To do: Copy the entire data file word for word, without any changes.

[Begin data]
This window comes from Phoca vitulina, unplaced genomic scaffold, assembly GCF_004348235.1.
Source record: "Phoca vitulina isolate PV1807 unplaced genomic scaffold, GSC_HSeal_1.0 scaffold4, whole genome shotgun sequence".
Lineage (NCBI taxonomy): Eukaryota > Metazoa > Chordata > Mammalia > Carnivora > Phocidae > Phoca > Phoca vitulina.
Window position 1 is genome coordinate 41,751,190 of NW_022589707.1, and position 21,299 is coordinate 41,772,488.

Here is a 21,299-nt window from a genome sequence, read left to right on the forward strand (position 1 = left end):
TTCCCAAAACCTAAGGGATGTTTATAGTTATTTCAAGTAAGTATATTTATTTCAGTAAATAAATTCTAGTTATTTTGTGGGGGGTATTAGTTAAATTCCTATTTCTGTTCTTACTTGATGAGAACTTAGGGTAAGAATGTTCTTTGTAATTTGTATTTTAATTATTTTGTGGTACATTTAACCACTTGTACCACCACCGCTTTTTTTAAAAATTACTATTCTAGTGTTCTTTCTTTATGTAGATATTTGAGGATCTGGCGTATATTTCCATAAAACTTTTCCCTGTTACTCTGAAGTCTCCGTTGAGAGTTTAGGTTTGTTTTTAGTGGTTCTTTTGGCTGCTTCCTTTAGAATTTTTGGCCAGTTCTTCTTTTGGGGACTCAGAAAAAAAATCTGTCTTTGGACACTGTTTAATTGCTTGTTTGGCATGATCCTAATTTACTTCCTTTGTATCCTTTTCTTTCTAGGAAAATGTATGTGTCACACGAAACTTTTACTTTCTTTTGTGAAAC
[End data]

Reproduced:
This window comes from Phoca vitulina, unplaced genomic scaffold, assembly GCF_004348235.1.
Source record: "Phoca vitulina isolate PV1807 unplaced genomic scaffold, GSC_HSeal_1.0 scaffold4, whole genome shotgun sequence".
Lineage (NCBI taxonomy): Eukaryota > Metazoa > Chordata > Mammalia > Carnivora > Phocidae > Phoca > Phoca vitulina.
Window position 1 is genome coordinate 41,751,190 of NW_022589707.1, and position 21,299 is coordinate 41,772,488.

Here is a 21,299-nt window from a genome sequence, read left to right on the forward strand (position 1 = left end):
TTCCCAAAACCTAAGGGATGTTTATAGTTATTTCAAGTAAGTATATTTATTTCAGTAAATAAATTCTAGTTATTTTGTGGGGGGTATTAGTTAAATTCCTATTTCTGTTCTTACTTGATGAGAACTTAGGGTAAGAATGTTCTTTGTAATTTGTATTTTAATTATTTTGTGGTACATTTAACCACTTGTACCACCACCGCTTTTTTTAAAAATTACTATTCTAGTGTTCTTTCTTTATGTAGATATTTGAGGATCTGGCGTATATTTCCATAAAACTTTTCCCTGTTACTCTGAAGTCTCCGTTGAGAGTTTAGGTTTGTTTTTAGTGGTTCTTTTGGCTGCTTCCTTTAGAATTTTTGGCCAGTTCTTCTTTTGGGGACTCAGAAAAAAAATCTGTCTTTGGACACTGTTTAATTGCTTGTTTGGCATGATCCTAATTTACTTCCTTTGTATCCTTTTCTTTCTAGGAAAATGTATGTGTCACACGAAACTTTTACTTTCTTTTGTGAAAC